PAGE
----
Tagged: written narration
Hope someone can help me out with a question about written narrations: I’m looking to transition my 10 y.o. from oral to written narrations. My question is, should written narrations be entirely from memory? If so, are there exceptions such as copying/drawing maps or diagrams or should it be absolutely no peaking? I’ve been reading a lot about notebooking, which seems to be a written narration except it’s open-book (with the option to copy interesting quotes, diagrams etc.). Am I right about that? Which do you do and why? Any thoughts? Thanks so much!my3boysParticipant
Not completely sure we all do the exact same thing, but if my 10yo chose to do a drawing, I would ask that it be from memory first. Then, I’d let him add details from the book/map later, if he still wanted to.
If it’s notebooking, then you can let your child copy straight from the text. That would be more like copywork and not a written narration.
Hopefully someone else who is better at explanations will chime in!MamaWebbParticipant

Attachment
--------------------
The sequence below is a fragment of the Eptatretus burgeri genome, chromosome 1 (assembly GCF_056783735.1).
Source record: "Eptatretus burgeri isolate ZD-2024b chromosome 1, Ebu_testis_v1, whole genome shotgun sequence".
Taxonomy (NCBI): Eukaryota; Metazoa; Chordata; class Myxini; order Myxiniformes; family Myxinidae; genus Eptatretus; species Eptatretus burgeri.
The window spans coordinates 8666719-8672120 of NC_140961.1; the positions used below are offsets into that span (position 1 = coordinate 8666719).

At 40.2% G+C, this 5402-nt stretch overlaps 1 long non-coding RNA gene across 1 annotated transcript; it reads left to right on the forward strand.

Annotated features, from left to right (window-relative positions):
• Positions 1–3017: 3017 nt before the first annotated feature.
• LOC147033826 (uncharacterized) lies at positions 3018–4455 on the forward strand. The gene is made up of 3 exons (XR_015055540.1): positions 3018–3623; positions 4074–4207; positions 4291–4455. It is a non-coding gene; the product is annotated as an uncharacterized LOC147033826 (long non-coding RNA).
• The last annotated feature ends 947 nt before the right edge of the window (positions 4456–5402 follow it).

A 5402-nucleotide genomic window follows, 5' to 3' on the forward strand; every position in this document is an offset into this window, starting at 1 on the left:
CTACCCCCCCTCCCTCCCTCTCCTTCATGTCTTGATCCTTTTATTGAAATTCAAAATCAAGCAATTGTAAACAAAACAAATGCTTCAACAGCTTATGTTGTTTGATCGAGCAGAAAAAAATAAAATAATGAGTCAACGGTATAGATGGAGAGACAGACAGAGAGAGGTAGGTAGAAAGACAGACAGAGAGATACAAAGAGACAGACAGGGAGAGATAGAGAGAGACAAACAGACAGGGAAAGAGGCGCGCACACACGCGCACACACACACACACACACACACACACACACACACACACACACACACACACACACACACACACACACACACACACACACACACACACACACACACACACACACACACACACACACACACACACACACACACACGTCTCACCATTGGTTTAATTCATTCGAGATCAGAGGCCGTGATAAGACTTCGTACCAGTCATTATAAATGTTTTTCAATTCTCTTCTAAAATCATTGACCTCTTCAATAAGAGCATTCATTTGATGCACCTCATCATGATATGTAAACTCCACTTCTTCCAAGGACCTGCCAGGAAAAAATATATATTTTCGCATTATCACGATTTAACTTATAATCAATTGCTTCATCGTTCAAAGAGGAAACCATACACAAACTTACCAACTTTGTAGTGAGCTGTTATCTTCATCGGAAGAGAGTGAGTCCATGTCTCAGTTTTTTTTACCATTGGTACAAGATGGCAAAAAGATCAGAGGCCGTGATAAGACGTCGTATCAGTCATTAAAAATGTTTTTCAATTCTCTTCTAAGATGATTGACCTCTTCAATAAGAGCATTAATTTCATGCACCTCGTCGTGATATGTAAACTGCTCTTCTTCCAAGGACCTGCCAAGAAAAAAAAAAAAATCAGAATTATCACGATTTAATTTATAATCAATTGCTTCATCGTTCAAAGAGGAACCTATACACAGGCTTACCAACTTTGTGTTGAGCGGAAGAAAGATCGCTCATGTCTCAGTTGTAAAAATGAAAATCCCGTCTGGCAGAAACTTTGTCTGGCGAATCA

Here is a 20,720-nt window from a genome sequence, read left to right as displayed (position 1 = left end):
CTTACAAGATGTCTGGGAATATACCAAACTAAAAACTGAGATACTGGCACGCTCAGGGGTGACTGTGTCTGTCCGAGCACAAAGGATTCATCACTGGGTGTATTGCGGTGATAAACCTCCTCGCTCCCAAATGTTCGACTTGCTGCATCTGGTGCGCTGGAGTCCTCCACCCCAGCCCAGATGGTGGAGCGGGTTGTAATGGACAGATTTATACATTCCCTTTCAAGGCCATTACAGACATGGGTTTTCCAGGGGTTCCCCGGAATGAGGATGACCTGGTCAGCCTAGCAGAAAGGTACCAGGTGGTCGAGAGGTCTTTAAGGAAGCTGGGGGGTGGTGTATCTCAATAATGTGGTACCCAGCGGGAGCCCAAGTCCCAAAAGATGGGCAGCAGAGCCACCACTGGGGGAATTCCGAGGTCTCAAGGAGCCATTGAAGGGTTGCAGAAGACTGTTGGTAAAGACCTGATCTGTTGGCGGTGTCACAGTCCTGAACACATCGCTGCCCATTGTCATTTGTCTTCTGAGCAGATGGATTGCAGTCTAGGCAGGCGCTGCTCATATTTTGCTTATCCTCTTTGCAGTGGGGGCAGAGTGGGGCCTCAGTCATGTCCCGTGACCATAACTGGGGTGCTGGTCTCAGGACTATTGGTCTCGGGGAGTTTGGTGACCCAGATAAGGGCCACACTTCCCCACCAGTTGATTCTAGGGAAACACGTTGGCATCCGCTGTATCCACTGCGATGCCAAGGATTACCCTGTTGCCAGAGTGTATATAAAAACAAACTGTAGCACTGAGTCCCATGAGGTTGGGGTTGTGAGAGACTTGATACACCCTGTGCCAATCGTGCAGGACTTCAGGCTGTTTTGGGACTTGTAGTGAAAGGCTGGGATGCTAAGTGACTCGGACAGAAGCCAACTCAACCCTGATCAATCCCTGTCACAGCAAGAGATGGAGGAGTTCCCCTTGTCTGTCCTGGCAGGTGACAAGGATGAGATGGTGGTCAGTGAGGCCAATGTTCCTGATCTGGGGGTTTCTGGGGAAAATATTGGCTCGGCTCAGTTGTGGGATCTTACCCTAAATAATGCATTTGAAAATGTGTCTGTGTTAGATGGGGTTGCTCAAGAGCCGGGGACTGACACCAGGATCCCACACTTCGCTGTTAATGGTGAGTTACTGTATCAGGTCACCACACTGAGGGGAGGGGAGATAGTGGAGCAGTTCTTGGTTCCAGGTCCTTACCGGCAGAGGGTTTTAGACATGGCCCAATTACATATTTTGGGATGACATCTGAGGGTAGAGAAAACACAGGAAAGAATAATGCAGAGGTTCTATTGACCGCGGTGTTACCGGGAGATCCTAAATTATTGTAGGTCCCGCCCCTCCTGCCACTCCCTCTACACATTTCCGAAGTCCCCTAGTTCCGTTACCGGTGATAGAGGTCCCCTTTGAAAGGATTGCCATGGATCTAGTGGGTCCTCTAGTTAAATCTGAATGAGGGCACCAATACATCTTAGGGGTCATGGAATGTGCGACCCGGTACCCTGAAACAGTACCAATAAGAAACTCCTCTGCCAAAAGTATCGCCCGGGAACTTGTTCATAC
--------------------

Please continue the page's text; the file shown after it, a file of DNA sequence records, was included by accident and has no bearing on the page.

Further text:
I would think that if it is narration, they would still write after only one text reading. If they wanted to go back and add an interesting quote or some such, I would allow it, AFTER the narration was written and shared with me. I would probably tell my child to get out all s/he was thinking. Then the student could put a little star or something in the spot where s/he wanted to add the quote or map, so it is not forgotten. Then the student could add it.
CM said: “I dwell on the single reading because, let me repeat, it is impossible to fix attention on that which we have heard before and know we shall hear again.”
She also wrote: “The simplest way of dealing with a paragraph or chapter is to require the child to narrate its contents after a single attentive reading, –one reading, however slow, should be made a condition.”
Thanks so much – that’s an idea I hadn’t thought of and I appreciate your comparison of notebooking to copywork – I had seen it compared to narration, but I kind-of agree that it’s more like copywork. Thanks for your help!
Oh thank you for the explanations and inspiring quotes – I’ll put them in my arsenal of personal pep-talks that I’m sure I’ll be drawing on when the inevitable DS protests begin 🙂Melanie32Participant
I do allow my daughter to reference the reading for spelling and dates but other than that, she is to write her narrations from memory.
I also allow her access to the charts and diagrams and other pictures that she is drawing in her science notebook.
Okay – thanks everyone!
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